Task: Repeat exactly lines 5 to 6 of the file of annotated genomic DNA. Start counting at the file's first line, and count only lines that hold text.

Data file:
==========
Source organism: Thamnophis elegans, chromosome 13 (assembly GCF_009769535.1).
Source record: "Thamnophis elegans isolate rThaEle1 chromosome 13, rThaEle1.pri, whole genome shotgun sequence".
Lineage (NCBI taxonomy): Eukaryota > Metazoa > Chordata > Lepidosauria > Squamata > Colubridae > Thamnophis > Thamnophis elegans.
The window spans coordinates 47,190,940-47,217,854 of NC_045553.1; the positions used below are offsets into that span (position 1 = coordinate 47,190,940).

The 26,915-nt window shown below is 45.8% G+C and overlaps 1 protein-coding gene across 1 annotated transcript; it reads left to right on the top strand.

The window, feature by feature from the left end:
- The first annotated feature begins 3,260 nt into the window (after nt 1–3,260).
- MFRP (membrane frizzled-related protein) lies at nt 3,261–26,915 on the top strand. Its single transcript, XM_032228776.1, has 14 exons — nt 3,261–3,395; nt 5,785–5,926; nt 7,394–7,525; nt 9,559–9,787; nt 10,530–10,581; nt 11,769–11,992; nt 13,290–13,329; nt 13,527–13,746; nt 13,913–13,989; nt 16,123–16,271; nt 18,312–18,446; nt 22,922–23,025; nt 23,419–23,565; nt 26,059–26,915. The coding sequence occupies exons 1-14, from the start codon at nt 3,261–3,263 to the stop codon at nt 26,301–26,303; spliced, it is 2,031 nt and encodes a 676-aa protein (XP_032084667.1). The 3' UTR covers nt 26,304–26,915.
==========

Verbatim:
The 26,915-nt window shown below is 45.8% G+C and overlaps 1 protein-coding gene across 1 annotated transcript; it reads left to right on the top strand.

The window, feature by feature from the left end: